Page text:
Southern Voice misses launch, aims for April 14

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imageThe launch of Southern Voice under its new owners missed its well-publicized debut on Wednesday and is being pushed back a week over concerns about producing a “quality publication.”

Gaydar Magazine LLC, which picked up the assets of the former Southern Voice and David Magazine during a bankruptcy hearing in February, had announced an April 7 return for Southern Voice. Even that date was a delay from the March 24 or March 31 publication date Matt Neumann, Gaydar’s co-owner, targeted after his company closed on the sale of the SoVo and David assets.

But in a press release issued Thursday, the company says SoVo is scheduled to hit the streets on April 14.

“We are looking forward to serving the community once again and are working hard to produce a quality publication,” Neumann says in the prepared statement. “The public response has been amazing and many people are awaiting our return.”

The statement calls SoVo’s planned April 7 launch date “tentative,” but the date was promoted with full-page advertisements in David magazine announcing the return of “The Original Voice.” As of Thursday morning, the SoVo website included the same promotional materials citing an April 7 arrival.

(UPDATE: We originally included the ad when we published this story on Thursday. But Gaydar has since asked us to remove it from our site, which we did. If you want to see it, go to SoVo’s website; it’s still there as of Friday morning.)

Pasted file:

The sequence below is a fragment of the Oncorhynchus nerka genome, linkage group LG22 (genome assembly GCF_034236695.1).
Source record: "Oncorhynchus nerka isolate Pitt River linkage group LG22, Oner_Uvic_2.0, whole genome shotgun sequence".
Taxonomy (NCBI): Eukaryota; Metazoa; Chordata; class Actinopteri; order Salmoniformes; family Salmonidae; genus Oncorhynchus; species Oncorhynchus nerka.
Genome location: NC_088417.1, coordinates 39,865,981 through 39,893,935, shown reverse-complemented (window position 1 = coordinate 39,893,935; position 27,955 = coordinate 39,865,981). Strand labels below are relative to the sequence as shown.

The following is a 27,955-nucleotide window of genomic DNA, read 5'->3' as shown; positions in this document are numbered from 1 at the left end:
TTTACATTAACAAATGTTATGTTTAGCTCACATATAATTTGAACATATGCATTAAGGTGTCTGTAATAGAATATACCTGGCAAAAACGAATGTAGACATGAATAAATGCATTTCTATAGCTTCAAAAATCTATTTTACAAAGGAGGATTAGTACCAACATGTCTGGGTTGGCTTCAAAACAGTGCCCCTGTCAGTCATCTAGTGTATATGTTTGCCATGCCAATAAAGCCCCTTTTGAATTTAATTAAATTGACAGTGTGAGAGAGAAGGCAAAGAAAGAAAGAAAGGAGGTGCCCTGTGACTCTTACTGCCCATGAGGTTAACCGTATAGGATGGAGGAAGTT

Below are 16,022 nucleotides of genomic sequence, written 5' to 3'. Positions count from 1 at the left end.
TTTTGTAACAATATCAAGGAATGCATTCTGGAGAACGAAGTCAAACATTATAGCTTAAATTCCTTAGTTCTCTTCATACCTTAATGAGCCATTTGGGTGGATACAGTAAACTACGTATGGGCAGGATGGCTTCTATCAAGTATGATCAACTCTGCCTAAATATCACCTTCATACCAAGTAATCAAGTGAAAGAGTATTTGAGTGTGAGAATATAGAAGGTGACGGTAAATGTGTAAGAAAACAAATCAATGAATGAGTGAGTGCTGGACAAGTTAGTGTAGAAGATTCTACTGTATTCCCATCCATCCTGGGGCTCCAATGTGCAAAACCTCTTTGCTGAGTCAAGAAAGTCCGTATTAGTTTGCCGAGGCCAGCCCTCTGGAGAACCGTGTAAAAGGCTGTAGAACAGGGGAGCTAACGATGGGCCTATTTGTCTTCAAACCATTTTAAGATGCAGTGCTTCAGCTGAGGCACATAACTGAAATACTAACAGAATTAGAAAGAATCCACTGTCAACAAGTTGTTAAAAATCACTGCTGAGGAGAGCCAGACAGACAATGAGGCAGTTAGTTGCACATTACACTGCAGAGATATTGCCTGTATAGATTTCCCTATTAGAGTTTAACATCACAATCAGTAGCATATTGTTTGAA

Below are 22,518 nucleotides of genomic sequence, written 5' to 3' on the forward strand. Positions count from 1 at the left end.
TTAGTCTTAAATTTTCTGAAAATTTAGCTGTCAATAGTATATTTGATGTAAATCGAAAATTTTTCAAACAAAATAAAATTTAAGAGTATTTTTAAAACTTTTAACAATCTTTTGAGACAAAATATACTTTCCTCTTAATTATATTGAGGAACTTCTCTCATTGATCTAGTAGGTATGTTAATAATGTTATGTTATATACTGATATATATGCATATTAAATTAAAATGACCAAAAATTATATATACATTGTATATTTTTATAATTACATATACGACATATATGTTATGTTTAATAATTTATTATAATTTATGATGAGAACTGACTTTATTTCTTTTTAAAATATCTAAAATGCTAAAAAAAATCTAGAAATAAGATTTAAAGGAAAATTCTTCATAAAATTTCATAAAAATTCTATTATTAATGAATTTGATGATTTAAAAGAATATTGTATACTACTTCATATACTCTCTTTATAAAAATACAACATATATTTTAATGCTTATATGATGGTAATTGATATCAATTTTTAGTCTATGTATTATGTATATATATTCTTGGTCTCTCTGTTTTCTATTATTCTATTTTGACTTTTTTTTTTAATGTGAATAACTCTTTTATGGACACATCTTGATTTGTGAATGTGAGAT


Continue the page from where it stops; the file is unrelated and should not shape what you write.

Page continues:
The statement was released by Tom Dempsey, a former LGBT activist in Atlanta who relocated to Florida several years ago. He recently returned to Atlanta and now serves as SoVo’s associate editor.

Gaydar successfully rebranded its namesake nightlife publication as David and launched it on March 10 with a 64-page issue. The publication has since grown to 80 pages.

Gaydar picked up the assets of David and SoVo for $9,000 as the names and assets of former Window Media publications were auctioned off in bankruptcy court. Gaydar’s bid topped one from GA Voice, a company created by former Southern Voice and David employees after Window’s closing.

Neumann closed the purchase March 1 as the company also worked to settle a $40,000 lawsuit from a Marietta publisher who says Gaydar owes it for publications printed last October and November.

Last month, Gaydar slapped the GA Voice with a cease and desist letter alleging that the new company was wrongly using the SoVo name. The GA Voice responded by shutting down a website called SaveSoVo that linked to their own site and explaining that an error by a contractor led to a SoVo distribution box being used as a drop spot for the GA Voice.

The April 14 launch of Gaydar’s SoVo means the new publication will hit the streets two days before the newest issue of the GA Voice, which is published bi-weekly. It debuted on March 19, the same day Gaydar delivered its cease and desist letter.


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